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Iraqi Interim Gov't Cited for Abuses

Serious human rights abuses occurred under the interim Iraqi government installed by the United States after the overthrow of Saddam Hussein, including torture, illegal detention by police and forced confessions, according to a State Department (search) report.

Though the interim government did reverse "a long legacy of serious human rights abuses" under Saddam, the report said that "corruption at all levels of government remained a problem" during the period and Iraqis continued to be victimized by police, courts and others in authority.

Iraqi officials were correcting these practices, the report said. It said the January elections and continuing struggle against insurgent violence had helped "create momentum for the improvement of human rights practices."

The report, in which the State Department assesses the state of human rights around the world, said that tens of thousands of people across the world suffered last year at the hands of repressive governments, some of them — like Iraq — friendly to the United States.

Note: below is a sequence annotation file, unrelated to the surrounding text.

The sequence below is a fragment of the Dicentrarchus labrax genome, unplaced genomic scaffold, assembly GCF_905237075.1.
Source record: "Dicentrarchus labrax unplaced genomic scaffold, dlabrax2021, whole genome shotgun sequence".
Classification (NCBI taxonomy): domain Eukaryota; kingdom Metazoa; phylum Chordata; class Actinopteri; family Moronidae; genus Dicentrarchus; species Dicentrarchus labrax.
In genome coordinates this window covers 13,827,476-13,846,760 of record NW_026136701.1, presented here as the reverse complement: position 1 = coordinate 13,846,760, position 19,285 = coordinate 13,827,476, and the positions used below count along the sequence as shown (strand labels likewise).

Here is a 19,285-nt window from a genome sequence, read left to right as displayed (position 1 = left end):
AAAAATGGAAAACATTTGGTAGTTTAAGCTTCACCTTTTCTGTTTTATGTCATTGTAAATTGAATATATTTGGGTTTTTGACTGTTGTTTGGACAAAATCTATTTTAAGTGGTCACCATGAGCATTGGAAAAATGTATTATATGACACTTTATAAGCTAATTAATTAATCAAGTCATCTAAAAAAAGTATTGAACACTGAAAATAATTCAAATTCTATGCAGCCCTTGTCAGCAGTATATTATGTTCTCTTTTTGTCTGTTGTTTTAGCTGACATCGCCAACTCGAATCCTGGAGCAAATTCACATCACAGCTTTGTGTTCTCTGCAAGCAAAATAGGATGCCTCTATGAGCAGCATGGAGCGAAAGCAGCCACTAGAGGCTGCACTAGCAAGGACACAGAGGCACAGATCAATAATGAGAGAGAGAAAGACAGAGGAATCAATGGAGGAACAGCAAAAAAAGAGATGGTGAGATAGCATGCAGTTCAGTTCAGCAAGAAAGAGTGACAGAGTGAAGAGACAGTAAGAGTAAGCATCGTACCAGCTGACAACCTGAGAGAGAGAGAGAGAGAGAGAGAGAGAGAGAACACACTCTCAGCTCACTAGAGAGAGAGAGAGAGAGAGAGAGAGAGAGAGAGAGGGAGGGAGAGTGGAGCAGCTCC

Under the interim Iraq government, there were reports of local police and other government agents killing members of Saddam's Ba'ath Party, a mother and daughter accused of prostitution and kidnappers of police officers, the State Department noted. It cited a report by Human Rights Watch (search) that said "torture and ill treatment of detainees by police was commonplace."

The report, released Monday, did not address incidents in Iraq in which Americans were involved, such as the abuse of prisoners at Abu Ghraib (search).

In the Iraqi judicial system, the reported noted, defendants were generally given short shrift. There were no jury trials; a defendant's guilt or innocence was decided by a three-judge panel and those convicted were sentenced immediately after the verdict.

And while various laws and regulations were in place to prevent forced child labor, the report said "children were routinely tapped as an additional source of labor or income for the family unit."

A total of 196 countries were monitored by the State Department, but not the United States.

Overall, the findings were similar to those in three decades of annual human rights reports to Congress. "Freedom and the ability to choose one's government still elude many people and many portions of the globe," Undersecretary of State Paula Dobriansky said.

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